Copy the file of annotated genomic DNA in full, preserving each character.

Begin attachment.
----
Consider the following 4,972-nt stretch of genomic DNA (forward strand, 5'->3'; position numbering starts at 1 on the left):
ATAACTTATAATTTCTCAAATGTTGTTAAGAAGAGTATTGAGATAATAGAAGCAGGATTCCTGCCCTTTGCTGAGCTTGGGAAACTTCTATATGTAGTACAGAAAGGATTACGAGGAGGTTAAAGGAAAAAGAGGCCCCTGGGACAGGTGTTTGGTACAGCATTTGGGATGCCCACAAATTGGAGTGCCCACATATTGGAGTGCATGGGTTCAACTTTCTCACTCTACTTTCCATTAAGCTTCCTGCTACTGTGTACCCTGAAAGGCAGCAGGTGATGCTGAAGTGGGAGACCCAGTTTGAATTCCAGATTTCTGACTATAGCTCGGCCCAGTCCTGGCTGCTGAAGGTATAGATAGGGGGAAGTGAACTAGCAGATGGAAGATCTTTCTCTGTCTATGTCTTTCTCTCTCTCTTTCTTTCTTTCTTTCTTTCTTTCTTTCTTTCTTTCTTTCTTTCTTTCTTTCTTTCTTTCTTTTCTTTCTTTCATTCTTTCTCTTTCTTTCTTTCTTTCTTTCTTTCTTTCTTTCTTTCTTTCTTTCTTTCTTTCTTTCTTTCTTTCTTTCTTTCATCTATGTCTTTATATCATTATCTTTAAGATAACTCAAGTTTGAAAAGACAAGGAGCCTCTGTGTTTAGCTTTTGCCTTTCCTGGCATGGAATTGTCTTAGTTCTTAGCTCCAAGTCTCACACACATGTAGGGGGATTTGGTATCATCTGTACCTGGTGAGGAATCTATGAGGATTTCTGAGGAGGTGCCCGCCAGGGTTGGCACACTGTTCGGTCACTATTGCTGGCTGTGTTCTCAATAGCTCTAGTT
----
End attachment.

Consider the following 4,972-nt stretch of genomic DNA (forward strand, 5'->3'; position numbering starts at 1 on the left):
ATAACTTATAATTTCTCAAATGTTGTTAAGAAGAGTATTGAGATAATAGAAGCAGGATTCCTGCCCTTTGCTGAGCTTGGGAAACTTCTATATGTAGTACAGAAAGGATTACGAGGAGGTTAAAGGAAAAAGAGGCCCCTGGGACAGGTGTTTGGTACAGCATTTGGGATGCCCACAAATTGGAGTGCCCACATATTGGAGTGCATGGGTTCAACTTTCTCACTCTACTTTCCATTAAGCTTCCTGCTACTGTGTACCCTGAAAGGCAGCAGGTGATGCTGAAGTGGGAGACCCAGTTTGAATTCCAGATTTCTGACTATAGCTCGGCCCAGTCCTGGCTGCTGAAGGTATAGATAGGGGGAAGTGAACTAGCAGATGGAAGATCTTTCTCTGTCTATGTCTTTCTCTCTCTCTTTCTTTCTTTCTTTCTTTCTTTCTTTCTTTCTTTCTTTCTTTCTTTCTTTCTTTCTTTCTTTTCTTTCTTTCATTCTTTCTCTTTCTTTCTTTCTTTCTTTCTTTCTTTCTTTCTTTCTTTCTTTCTTTCTTTCTTTCTTTCTTTCTTTCTTTCATCTATGTCTTTATATCATTATCTTTAAGATAACTCAAGTTTGAAAAGACAAGGAGCCTCTGTGTTTAGCTTTTGCCTTTCCTGGCATGGAATTGTCTTAGTTCTTAGCTCCAAGTCTCACACACATGTAGGGGGATTTGGTATCATCTGTACCTGGTGAGGAATCTATGAGGATTTCTGAGGAGGTGCCCGCCAGGGTTGGCACACTGTTCGGTCACTATTGCTGGCTGTGTTCTCAATAGCTCTAGTT